When poets and artists meet, something about the mix liberates energy. (Just think back: Apollinaire meets Picasso meets Gertrude Stein meets Hemingway and etc.)
The recent international Text Festival based here in the UK brought together poets and artists from all over the globe. Since the 1970s, the more experimental, eccentric, individual British poets have been nudged into obscurity. The Textfest is the first platform in decades that the avant garde has had for prolonged, largescale public gatherings in the UK. As such, this was a celebration, launched by the remarkable Tony Trehy and headlined by Ron Silliman, one of the great living poets in the world.
The fact that it happened in a small town on the edge of Manchester made it seem only more real, because more vulnerable. It's been my privilege to be involved in both Text Festivals - first in 2005 as poet in residence and co-curator of a Bob Cobbing retrospective, and again in 2009 as exhibitor, reader and organiser of an outreach project in Holland - The Grin Variations (see online at www.darrenmarsh.co.uk/Grin.htm )
The 2009 festival was a whirl of interesting/interested folk, beguiling works and an exhibition curated by Trehy that trounced the boundaries between poetry and text art. Artists like Patrick Pannetta, Ben Gwilliam, Liz Collini re-make the possibilities of the word and therefore of poetry.
The performances also mix-matched film, storytelling, performance art, soundworks. Hester Reeve dressed up in a box and read out the names of the audience as a prelude to Ron Silliman. The wonderfully engaging American poet Geof Huth was a-dance with invention during his reading, backgrounded by a huge vinyl repro of one of his own visual poems. Canadian Tom Konvye presented a night of poetry film.
The readings were indelible. Tony Lopez was almost unbearably moving - in a crumpled white suit and an ordinary man voice, he catalogued horrors and mundanities - and yet at the same time seemed to be a force for gentleness and hope ('Without struggle there is no identity.') Carol Watts was as ever deft with her grace and her intelligence. Ron Silliman, despite the razzmatazz, shared generously of his insights - and gave one of the best poetry readings I've heard.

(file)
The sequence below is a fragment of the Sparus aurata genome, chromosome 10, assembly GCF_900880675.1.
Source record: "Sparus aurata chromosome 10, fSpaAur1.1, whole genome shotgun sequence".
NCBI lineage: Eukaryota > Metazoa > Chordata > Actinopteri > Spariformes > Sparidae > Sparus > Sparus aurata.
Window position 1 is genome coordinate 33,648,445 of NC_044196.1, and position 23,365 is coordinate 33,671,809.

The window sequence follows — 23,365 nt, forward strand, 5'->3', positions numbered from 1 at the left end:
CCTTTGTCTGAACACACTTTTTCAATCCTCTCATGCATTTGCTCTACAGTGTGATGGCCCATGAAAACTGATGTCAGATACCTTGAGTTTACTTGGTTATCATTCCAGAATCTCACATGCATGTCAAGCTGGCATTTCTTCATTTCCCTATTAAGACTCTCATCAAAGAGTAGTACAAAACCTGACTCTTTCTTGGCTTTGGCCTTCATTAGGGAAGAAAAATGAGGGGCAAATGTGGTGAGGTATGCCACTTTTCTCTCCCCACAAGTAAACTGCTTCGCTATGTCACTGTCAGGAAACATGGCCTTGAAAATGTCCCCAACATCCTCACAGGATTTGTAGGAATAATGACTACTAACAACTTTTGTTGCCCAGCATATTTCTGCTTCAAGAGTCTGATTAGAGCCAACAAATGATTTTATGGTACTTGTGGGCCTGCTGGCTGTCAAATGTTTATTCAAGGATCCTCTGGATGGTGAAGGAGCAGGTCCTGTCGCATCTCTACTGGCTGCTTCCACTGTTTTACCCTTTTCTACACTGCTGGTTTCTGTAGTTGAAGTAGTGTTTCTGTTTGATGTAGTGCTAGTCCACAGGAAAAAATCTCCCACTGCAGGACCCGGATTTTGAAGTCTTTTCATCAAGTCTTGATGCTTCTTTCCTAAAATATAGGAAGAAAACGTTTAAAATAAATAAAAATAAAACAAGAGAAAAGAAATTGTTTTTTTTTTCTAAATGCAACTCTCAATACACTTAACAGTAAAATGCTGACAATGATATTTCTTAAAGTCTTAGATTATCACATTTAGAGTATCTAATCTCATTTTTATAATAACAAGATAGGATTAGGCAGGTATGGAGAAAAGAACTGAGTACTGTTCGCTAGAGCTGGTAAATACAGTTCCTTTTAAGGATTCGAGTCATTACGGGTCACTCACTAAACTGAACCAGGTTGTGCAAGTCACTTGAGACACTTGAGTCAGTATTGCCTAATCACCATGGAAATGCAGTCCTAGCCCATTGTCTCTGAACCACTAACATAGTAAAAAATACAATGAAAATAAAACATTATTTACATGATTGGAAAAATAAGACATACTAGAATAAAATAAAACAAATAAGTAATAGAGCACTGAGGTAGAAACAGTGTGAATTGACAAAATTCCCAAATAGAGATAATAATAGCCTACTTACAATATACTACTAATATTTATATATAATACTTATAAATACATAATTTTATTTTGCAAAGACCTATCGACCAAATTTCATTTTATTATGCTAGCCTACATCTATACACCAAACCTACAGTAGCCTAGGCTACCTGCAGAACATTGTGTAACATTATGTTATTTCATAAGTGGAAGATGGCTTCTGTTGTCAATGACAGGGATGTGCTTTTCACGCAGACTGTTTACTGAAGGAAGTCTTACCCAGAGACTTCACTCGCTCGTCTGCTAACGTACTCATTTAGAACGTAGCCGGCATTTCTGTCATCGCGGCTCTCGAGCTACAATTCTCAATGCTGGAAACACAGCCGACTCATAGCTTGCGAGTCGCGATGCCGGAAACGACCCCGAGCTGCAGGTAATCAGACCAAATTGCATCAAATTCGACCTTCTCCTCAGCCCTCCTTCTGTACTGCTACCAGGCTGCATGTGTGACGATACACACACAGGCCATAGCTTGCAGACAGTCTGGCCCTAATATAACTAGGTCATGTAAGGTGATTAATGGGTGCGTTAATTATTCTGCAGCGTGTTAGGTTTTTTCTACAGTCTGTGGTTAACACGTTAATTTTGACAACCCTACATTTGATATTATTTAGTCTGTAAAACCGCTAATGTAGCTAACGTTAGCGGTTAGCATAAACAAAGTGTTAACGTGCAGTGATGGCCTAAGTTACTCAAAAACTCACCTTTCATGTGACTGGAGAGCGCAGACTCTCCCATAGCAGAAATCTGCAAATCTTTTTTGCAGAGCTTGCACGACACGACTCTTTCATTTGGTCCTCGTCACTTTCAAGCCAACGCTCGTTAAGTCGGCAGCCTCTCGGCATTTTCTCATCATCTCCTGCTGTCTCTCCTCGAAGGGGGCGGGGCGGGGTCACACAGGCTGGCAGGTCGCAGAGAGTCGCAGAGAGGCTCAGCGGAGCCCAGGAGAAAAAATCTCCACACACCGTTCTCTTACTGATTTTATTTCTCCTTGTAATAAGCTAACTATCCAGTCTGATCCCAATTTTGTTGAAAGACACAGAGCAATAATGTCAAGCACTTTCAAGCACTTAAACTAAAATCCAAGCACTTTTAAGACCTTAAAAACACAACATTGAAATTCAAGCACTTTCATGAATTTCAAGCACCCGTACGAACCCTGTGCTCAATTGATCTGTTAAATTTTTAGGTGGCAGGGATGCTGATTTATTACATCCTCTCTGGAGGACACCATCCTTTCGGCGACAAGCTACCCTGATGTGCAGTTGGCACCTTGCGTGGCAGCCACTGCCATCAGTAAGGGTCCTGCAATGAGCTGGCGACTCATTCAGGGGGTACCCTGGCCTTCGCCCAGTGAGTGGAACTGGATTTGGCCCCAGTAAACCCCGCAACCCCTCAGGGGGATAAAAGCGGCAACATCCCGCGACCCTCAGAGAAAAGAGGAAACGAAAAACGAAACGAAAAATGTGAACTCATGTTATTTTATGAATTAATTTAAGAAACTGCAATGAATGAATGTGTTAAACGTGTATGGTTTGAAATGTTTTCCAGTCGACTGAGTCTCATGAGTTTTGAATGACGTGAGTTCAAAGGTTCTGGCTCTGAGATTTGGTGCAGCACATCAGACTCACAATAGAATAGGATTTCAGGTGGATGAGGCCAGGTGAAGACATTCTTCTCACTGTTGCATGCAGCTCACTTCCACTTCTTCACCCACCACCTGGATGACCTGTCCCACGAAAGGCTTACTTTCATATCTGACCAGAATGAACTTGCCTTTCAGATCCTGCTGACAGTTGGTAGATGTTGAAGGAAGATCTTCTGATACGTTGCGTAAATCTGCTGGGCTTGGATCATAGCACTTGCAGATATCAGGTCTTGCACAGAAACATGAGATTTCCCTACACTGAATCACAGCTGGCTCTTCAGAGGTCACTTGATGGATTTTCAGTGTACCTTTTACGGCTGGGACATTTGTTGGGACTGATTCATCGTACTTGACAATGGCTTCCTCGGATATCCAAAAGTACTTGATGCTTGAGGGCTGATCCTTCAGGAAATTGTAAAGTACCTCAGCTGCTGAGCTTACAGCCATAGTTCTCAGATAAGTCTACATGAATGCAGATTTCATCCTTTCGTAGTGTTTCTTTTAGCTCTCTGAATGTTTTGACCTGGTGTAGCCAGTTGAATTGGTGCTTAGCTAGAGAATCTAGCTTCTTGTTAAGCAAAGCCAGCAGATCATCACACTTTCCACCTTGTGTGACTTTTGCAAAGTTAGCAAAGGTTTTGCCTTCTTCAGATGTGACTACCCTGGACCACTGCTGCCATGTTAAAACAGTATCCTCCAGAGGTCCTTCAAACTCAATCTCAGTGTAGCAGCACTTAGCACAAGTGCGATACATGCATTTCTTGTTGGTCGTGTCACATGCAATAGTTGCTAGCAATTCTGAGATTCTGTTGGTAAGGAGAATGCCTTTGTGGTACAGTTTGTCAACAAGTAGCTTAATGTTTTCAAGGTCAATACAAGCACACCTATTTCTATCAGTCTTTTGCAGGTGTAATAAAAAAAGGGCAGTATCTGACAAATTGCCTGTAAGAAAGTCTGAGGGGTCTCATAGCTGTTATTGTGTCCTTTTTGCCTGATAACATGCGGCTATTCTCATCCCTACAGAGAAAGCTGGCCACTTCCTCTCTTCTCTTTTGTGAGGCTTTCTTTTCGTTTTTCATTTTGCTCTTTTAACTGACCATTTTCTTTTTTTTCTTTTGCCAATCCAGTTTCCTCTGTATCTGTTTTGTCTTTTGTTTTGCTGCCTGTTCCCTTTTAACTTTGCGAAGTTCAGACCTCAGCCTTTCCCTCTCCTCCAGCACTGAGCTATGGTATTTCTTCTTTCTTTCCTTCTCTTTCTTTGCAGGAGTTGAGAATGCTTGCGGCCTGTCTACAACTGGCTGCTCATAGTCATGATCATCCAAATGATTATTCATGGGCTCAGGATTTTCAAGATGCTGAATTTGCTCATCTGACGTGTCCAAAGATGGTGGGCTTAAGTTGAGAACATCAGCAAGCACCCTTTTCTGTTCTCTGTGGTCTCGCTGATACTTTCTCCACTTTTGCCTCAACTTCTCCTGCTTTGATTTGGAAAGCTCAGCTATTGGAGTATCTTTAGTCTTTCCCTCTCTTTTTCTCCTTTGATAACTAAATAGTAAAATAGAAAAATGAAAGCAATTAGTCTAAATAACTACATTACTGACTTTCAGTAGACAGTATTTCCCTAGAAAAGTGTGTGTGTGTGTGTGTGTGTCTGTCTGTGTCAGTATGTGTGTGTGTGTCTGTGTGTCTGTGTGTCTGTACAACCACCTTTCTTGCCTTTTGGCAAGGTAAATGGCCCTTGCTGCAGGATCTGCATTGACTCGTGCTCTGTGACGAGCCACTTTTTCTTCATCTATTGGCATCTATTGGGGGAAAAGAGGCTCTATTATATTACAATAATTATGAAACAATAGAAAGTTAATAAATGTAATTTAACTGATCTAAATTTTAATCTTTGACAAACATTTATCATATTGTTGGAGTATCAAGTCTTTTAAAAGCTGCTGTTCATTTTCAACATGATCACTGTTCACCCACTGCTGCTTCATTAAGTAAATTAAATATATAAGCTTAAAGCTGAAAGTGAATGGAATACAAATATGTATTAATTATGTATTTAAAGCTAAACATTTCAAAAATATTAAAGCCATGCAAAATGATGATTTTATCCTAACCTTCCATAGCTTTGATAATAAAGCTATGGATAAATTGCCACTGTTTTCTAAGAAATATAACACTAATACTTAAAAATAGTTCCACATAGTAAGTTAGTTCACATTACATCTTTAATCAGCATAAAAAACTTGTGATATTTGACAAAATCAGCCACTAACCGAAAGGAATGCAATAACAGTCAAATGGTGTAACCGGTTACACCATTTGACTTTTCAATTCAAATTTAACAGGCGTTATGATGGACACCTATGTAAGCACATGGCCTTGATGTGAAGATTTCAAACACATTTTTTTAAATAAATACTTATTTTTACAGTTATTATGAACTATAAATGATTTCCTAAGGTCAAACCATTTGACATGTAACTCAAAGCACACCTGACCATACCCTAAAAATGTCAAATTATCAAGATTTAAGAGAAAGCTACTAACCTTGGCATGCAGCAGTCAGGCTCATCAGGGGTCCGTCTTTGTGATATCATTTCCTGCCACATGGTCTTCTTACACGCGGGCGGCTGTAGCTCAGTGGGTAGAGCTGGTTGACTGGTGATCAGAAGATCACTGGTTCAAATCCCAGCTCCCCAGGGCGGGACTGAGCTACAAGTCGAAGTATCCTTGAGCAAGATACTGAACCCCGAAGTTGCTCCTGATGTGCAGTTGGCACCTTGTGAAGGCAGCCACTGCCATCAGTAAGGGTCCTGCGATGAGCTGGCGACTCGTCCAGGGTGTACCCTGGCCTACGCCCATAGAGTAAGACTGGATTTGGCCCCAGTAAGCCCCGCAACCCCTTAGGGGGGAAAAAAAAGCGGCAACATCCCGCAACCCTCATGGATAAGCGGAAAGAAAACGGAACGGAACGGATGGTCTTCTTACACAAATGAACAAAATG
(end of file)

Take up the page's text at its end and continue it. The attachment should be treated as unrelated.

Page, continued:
It was a remarkable gathering of intelligent people, but the most abundant qualities were cameraderie and emotional warmth. Strangely, in the midst, my own anger surfaced that so many - so much beauty - could be ignored and relegated to marginalia. The mainstream refuses to attend to the weird edges - but it is at the edges that we discover the new, the things we didn't know about ourselves.
Writing this reminds me of the older people who Lois and I encounter as 'arthur+martha' (how many times I've been called Arthur). They too are at the margins and they too have much to tell of those wild edges.
In a discussion during the opening weekend, Tony Lopez stressed the importance of not just making our own work, but engaging with other people's. Attention is a gift. But - like a stormwarning - the phrase from his reading comes rolling back: without struggle there is no identity.
And also Ron Silliman's words, I guess hard-won: "It's the first rule. Your enemies name you. Be sure that you turn that name to good use." (My paraphrase, his experience.)
I can still hear his remembered voice now, drawling as I type.